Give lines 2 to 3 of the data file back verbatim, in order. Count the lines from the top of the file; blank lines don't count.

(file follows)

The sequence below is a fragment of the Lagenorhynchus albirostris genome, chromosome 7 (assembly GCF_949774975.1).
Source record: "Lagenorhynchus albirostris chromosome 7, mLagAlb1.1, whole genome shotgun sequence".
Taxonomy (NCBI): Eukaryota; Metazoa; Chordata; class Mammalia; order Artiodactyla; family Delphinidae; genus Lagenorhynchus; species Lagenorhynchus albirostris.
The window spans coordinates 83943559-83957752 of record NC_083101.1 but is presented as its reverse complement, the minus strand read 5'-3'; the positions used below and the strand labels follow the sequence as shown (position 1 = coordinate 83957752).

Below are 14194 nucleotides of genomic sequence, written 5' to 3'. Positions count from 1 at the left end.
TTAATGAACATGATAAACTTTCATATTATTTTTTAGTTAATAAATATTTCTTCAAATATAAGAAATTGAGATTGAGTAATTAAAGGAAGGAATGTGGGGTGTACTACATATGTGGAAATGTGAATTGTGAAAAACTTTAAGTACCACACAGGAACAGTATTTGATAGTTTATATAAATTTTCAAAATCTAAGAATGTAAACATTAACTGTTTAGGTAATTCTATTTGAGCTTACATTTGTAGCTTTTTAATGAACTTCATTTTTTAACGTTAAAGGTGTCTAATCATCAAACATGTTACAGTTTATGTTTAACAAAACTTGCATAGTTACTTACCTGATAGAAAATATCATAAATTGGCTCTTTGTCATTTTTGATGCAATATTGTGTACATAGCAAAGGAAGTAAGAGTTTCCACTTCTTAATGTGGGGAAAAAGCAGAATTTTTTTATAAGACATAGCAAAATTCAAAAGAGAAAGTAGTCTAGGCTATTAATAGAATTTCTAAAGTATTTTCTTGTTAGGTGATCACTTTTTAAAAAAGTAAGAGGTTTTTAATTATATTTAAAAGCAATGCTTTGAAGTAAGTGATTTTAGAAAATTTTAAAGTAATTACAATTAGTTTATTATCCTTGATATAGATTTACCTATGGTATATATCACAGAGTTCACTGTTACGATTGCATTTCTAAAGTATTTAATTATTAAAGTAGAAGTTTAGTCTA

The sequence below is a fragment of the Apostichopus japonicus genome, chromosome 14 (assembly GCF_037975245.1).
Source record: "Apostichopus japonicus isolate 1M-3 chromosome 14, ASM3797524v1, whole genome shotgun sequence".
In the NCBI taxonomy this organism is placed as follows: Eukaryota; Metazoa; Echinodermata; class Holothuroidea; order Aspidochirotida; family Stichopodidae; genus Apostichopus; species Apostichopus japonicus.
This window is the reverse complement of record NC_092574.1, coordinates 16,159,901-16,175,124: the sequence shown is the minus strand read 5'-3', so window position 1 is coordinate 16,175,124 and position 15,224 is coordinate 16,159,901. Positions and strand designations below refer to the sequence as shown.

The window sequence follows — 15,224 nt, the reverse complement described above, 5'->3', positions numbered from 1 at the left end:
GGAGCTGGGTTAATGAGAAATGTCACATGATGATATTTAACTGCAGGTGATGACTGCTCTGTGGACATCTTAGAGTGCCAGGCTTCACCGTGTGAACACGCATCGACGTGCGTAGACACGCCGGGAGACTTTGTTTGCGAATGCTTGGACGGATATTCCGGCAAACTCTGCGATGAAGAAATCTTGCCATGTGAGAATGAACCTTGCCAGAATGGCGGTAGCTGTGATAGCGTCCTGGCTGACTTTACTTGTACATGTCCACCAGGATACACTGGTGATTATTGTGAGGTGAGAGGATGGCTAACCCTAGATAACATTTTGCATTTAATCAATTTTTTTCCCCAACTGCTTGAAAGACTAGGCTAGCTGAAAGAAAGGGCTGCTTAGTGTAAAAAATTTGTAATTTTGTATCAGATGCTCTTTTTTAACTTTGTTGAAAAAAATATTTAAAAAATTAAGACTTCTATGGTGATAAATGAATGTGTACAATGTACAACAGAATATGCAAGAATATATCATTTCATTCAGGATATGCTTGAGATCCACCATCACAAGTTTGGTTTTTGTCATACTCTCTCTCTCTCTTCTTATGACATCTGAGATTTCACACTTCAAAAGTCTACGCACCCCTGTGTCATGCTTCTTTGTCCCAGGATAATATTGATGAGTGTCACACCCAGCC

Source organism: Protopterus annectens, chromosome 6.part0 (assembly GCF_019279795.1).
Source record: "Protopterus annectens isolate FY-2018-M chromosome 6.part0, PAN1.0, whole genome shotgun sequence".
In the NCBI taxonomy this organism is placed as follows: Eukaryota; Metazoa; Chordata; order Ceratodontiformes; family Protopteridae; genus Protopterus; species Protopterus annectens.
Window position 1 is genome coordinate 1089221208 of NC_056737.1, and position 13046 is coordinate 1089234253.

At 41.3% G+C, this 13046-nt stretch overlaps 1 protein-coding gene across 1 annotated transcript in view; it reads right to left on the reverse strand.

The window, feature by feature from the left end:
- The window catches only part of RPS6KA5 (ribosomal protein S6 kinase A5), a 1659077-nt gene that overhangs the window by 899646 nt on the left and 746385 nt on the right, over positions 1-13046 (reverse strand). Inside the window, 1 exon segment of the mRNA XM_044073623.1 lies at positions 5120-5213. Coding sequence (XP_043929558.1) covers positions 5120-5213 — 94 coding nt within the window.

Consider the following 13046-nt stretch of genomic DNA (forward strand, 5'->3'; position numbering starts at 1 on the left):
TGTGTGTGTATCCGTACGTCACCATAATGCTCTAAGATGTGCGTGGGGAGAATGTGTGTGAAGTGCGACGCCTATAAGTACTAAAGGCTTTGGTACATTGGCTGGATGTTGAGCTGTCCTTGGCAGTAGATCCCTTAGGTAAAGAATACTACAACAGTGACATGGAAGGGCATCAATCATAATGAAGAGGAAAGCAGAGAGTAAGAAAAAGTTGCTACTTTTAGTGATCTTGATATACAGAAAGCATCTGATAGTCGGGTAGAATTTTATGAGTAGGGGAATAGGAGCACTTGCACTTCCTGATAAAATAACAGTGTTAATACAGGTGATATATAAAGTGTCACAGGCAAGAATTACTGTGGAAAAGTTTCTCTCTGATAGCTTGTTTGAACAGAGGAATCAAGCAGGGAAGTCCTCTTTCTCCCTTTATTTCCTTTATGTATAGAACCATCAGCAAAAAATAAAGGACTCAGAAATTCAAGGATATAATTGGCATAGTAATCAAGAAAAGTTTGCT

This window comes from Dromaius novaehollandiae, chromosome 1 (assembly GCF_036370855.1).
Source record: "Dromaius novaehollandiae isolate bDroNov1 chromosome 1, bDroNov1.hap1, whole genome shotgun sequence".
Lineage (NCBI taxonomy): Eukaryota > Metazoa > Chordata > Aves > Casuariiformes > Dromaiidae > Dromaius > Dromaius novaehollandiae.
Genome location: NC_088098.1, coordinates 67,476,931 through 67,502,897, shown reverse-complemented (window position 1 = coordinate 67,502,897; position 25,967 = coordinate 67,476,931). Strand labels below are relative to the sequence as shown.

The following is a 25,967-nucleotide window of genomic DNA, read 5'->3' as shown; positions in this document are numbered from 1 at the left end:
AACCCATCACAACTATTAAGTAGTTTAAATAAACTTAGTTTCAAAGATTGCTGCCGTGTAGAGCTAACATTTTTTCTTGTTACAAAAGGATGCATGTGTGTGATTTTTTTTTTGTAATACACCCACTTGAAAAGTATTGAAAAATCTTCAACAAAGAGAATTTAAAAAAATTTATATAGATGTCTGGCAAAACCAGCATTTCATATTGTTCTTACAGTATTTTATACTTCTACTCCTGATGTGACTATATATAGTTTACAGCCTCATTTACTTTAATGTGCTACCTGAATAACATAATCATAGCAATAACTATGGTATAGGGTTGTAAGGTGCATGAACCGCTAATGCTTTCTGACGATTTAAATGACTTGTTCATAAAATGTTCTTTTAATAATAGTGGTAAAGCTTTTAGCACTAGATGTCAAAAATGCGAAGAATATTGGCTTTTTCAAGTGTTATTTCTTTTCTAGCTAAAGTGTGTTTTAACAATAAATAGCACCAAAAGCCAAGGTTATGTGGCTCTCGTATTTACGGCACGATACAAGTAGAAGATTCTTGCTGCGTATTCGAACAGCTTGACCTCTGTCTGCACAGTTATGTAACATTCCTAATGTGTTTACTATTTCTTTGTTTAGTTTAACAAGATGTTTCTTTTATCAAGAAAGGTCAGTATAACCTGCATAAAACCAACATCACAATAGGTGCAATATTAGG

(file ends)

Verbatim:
Source record: "Lagenorhynchus albirostris chromosome 7, mLagAlb1.1, whole genome shotgun sequence".
Taxonomy (NCBI): Eukaryota; Metazoa; Chordata; class Mammalia; order Artiodactyla; family Delphinidae; genus Lagenorhynchus; species Lagenorhynchus albirostris.